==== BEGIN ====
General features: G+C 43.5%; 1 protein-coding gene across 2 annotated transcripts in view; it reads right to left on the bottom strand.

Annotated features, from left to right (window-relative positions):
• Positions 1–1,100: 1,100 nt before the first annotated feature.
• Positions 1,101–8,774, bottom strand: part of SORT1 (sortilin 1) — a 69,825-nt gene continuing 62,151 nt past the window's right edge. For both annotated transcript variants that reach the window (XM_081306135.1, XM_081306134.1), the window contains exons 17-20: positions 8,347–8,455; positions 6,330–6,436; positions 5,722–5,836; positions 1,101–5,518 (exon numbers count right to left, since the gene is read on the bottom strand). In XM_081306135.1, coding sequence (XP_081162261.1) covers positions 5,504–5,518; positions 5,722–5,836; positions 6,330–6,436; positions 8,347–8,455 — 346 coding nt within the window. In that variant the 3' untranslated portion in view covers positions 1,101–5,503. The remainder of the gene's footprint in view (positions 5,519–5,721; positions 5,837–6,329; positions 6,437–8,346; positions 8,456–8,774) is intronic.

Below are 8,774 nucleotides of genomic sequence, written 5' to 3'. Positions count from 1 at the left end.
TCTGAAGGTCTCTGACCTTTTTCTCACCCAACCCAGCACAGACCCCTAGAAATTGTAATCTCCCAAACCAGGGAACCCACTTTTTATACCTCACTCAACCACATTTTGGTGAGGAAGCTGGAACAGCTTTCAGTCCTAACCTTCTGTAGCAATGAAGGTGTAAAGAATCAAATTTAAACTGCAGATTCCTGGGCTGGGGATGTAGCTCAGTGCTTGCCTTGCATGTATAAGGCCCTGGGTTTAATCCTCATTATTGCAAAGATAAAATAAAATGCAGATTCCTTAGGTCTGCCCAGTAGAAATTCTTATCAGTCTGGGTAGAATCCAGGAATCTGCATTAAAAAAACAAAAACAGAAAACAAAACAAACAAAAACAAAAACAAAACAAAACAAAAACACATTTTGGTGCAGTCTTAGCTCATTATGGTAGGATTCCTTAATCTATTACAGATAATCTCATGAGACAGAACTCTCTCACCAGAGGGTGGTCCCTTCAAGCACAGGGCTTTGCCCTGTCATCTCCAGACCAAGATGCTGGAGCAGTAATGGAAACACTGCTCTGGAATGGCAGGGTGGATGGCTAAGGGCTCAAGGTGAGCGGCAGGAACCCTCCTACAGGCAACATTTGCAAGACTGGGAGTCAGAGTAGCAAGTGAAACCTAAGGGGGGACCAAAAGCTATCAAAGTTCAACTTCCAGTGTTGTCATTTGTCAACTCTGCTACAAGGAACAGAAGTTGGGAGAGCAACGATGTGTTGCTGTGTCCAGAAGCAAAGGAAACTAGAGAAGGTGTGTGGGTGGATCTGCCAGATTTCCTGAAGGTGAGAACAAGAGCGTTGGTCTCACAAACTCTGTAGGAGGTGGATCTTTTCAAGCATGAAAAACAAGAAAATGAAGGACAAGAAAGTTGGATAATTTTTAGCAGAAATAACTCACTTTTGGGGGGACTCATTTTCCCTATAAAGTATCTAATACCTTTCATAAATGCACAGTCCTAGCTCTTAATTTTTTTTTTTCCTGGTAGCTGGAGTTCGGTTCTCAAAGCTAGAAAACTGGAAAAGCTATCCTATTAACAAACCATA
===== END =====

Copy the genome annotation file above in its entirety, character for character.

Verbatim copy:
General features: G+C 43.5%; 1 protein-coding gene across 2 annotated transcripts in view; it reads right to left on the bottom strand.

Annotated features, from left to right (window-relative positions):
• Positions 1–1,100: 1,100 nt before the first annotated feature.
• Positions 1,101–8,774, bottom strand: part of SORT1 (sortilin 1) — a 69,825-nt gene continuing 62,151 nt past the window's right edge. For both annotated transcript variants that reach the window (XM_081306135.1, XM_081306134.1), the window contains exons 17-20: positions 8,347–8,455; positions 6,330–6,436; positions 5,722–5,836; positions 1,101–5,518 (exon numbers count right to left, since the gene is read on the bottom strand). In XM_081306135.1, coding sequence (XP_081162261.1) covers positions 5,504–5,518; positions 5,722–5,836; positions 6,330–6,436; positions 8,347–8,455 — 346 coding nt within the window. In that variant the 3' untranslated portion in view covers positions 1,101–5,503. The remainder of the gene's footprint in view (positions 5,519–5,721; positions 5,837–6,329; positions 6,437–8,346; positions 8,456–8,774) is intronic.

Below are 8,774 nucleotides of genomic sequence, written 5' to 3'. Positions count from 1 at the left end.
TCTGAAGGTCTCTGACCTTTTTCTCACCCAACCCAGCACAGACCCCTAGAAATTGTAATCTCCCAAACCAGGGAACCCACTTTTTATACCTCACTCAACCACATTTTGGTGAGGAAGCTGGAACAGCTTTCAGTCCTAACCTTCTGTAGCAATGAAGGTGTAAAGAATCAAATTTAAACTGCAGATTCCTGGGCTGGGGATGTAGCTCAGTGCTTGCCTTGCATGTATAAGGCCCTGGGTTTAATCCTCATTATTGCAAAGATAAAATAAAATGCAGATTCCTTAGGTCTGCCCAGTAGAAATTCTTATCAGTCTGGGTAGAATCCAGGAATCTGCATTAAAAAAACAAAAACAGAAAACAAAACAAACAAAAACAAAAACAAAACAAAACAAAAACACATTTTGGTGCAGTCTTAGCTCATTATGGTAGGATTCCTTAATCTATTACAGATAATCTCATGAGACAGAACTCTCTCACCAGAGGGTGGTCCCTTCAAGCACAGGGCTTTGCCCTGTCATCTCCAGACCAAGATGCTGGAGCAGTAATGGAAACACTGCTCTGGAATGGCAGGGTGGATGGCTAAGGGCTCAAGGTGAGCGGCAGGAACCCTCCTACAGGCAACATTTGCAAGACTGGGAGTCAGAGTAGCAAGTGAAACCTAAGGGGGGACCAAAAGCTATCAAAGTTCAACTTCCAGTGTTGTCATTTGTCAACTCTGCTACAAGGAACAGAAGTTGGGAGAGCAACGATGTGTTGCTGTGTCCAGAAGCAAAGGAAACTAGAGAAGGTGTGTGGGTGGATCTGCCAGATTTCCTGAAGGTGAGAACAAGAGCGTTGGTCTCACAAACTCTGTAGGAGGTGGATCTTTTCAAGCATGAAAAACAAGAAAATGAAGGACAAGAAAGTTGGATAATTTTTAGCAGAAATAACTCACTTTTGGGGGGACTCATTTTCCCTATAAAGTATCTAATACCTTTCATAAATGCACAGTCCTAGCTCTTAATTTTTTTTTTTCCTGGTAGCTGGAGTTCGGTTCTCAAAGCTAGAAAACTGGAAAAGCTATCCTATTAACAAACCATA